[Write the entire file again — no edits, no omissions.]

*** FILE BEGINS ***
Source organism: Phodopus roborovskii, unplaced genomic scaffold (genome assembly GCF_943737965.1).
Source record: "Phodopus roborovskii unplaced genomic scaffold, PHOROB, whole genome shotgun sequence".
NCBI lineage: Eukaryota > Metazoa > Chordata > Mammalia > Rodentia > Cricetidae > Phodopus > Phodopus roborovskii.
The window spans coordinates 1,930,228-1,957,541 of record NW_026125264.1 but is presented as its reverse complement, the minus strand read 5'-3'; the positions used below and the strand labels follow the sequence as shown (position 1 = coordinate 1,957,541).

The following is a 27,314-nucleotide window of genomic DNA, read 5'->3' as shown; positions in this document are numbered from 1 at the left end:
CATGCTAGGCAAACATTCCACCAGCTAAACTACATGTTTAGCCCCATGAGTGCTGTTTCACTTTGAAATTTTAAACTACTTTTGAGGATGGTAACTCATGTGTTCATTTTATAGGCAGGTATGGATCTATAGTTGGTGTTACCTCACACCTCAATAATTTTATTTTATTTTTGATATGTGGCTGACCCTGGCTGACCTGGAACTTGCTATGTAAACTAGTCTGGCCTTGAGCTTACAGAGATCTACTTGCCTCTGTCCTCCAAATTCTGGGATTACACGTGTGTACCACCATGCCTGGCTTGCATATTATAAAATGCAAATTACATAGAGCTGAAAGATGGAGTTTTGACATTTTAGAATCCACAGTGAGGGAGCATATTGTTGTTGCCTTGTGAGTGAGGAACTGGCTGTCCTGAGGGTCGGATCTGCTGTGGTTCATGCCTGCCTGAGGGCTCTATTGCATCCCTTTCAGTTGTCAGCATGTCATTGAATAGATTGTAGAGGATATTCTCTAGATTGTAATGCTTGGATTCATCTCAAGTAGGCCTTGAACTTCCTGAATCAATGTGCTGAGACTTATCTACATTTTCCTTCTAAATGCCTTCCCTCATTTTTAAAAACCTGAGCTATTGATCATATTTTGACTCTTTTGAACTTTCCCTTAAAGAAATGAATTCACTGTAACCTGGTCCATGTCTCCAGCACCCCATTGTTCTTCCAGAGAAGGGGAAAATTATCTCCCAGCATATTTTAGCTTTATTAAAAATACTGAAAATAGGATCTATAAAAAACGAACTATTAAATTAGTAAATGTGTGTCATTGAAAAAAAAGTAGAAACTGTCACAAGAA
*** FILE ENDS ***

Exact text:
Source organism: Phodopus roborovskii, unplaced genomic scaffold (genome assembly GCF_943737965.1).
Source record: "Phodopus roborovskii unplaced genomic scaffold, PHOROB, whole genome shotgun sequence".
NCBI lineage: Eukaryota > Metazoa > Chordata > Mammalia > Rodentia > Cricetidae > Phodopus > Phodopus roborovskii.
The window spans coordinates 1,930,228-1,957,541 of record NW_026125264.1 but is presented as its reverse complement, the minus strand read 5'-3'; the positions used below and the strand labels follow the sequence as shown (position 1 = coordinate 1,957,541).

The following is a 27,314-nucleotide window of genomic DNA, read 5'->3' as shown; positions in this document are numbered from 1 at the left end:
CATGCTAGGCAAACATTCCACCAGCTAAACTACATGTTTAGCCCCATGAGTGCTGTTTCACTTTGAAATTTTAAACTACTTTTGAGGATGGTAACTCATGTGTTCATTTTATAGGCAGGTATGGATCTATAGTTGGTGTTACCTCACACCTCAATAATTTTATTTTATTTTTGATATGTGGCTGACCCTGGCTGACCTGGAACTTGCTATGTAAACTAGTCTGGCCTTGAGCTTACAGAGATCTACTTGCCTCTGTCCTCCAAATTCTGGGATTACACGTGTGTACCACCATGCCTGGCTTGCATATTATAAAATGCAAATTACATAGAGCTGAAAGATGGAGTTTTGACATTTTAGAATCCACAGTGAGGGAGCATATTGTTGTTGCCTTGTGAGTGAGGAACTGGCTGTCCTGAGGGTCGGATCTGCTGTGGTTCATGCCTGCCTGAGGGCTCTATTGCATCCCTTTCAGTTGTCAGCATGTCATTGAATAGATTGTAGAGGATATTCTCTAGATTGTAATGCTTGGATTCATCTCAAGTAGGCCTTGAACTTCCTGAATCAATGTGCTGAGACTTATCTACATTTTCCTTCTAAATGCCTTCCCTCATTTTTAAAAACCTGAGCTATTGATCATATTTTGACTCTTTTGAACTTTCCCTTAAAGAAATGAATTCACTGTAACCTGGTCCATGTCTCCAGCACCCCATTGTTCTTCCAGAGAAGGGGAAAATTATCTCCCAGCATATTTTAGCTTTATTAAAAATACTGAAAATAGGATCTATAAAAAACGAACTATTAAATTAGTAAATGTGTGTCATTGAAAAAAAAGTAGAAACTGTCACAAGAA